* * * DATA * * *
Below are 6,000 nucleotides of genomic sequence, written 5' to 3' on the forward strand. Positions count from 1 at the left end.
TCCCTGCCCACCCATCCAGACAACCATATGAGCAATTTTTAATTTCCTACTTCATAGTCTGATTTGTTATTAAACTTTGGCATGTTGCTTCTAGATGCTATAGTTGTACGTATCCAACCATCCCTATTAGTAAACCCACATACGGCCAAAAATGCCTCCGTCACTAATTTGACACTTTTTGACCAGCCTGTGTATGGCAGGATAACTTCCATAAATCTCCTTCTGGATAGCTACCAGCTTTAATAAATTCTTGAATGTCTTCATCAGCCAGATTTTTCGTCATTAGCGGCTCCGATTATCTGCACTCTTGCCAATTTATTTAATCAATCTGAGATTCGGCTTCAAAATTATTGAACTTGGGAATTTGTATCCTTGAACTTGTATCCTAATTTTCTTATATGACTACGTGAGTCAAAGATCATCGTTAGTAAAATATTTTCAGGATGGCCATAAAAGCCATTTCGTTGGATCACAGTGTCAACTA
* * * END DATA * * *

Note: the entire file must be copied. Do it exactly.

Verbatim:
Below are 6,000 nucleotides of genomic sequence, written 5' to 3' on the forward strand. Positions count from 1 at the left end.
TCCCTGCCCACCCATCCAGACAACCATATGAGCAATTTTTAATTTCCTACTTCATAGTCTGATTTGTTATTAAACTTTGGCATGTTGCTTCTAGATGCTATAGTTGTACGTATCCAACCATCCCTATTAGTAAACCCACATACGGCCAAAAATGCCTCCGTCACTAATTTGACACTTTTTGACCAGCCTGTGTATGGCAGGATAACTTCCATAAATCTCCTTCTGGATAGCTACCAGCTTTAATAAATTCTTGAATGTCTTCATCAGCCAGATTTTTCGTCATTAGCGGCTCCGATTATCTGCACTCTTGCCAATTTATTTAATCAATCTGAGATTCGGCTTCAAAATTATTGAACTTGGGAATTTGTATCCTTGAACTTGTATCCTAATTTTCTTATATGACTACGTGAGTCAAAGATCATCGTTAGTAAAATATTTTCAGGATGGCCATAAAAGCCATTTCGTTGGATCACAGTGTCAACTA